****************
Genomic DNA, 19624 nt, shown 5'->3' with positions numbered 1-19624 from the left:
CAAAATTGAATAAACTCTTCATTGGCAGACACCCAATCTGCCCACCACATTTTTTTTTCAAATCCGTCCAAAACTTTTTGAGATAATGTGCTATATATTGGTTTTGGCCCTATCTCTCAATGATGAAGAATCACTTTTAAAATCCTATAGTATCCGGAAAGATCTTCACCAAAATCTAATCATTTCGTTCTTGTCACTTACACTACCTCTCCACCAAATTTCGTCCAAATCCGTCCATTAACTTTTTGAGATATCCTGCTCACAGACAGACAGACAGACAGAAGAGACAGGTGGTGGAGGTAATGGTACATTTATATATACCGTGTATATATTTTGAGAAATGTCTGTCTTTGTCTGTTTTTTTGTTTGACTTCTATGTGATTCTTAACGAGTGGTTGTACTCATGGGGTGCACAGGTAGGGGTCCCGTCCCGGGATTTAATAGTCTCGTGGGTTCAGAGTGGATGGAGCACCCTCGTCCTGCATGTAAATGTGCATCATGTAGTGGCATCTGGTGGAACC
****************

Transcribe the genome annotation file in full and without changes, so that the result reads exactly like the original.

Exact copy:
Genomic DNA, 19624 nt, shown 5'->3' with positions numbered 1-19624 from the left:
CAAAATTGAATAAACTCTTCATTGGCAGACACCCAATCTGCCCACCACATTTTTTTTTCAAATCCGTCCAAAACTTTTTGAGATAATGTGCTATATATTGGTTTTGGCCCTATCTCTCAATGATGAAGAATCACTTTTAAAATCCTATAGTATCCGGAAAGATCTTCACCAAAATCTAATCATTTCGTTCTTGTCACTTACACTACCTCTCCACCAAATTTCGTCCAAATCCGTCCATTAACTTTTTGAGATATCCTGCTCACAGACAGACAGACAGACAGAAGAGACAGGTGGTGGAGGTAATGGTACATTTATATATACCGTGTATATATTTTGAGAAATGTCTGTCTTTGTCTGTTTTTTTGTTTGACTTCTATGTGATTCTTAACGAGTGGTTGTACTCATGGGGTGCACAGGTAGGGGTCCCGTCCCGGGATTTAATAGTCTCGTGGGTTCAGAGTGGATGGAGCACCCTCGTCCTGCATGTAAATGTGCATCATGTAGTGGCATCTGGTGGAACC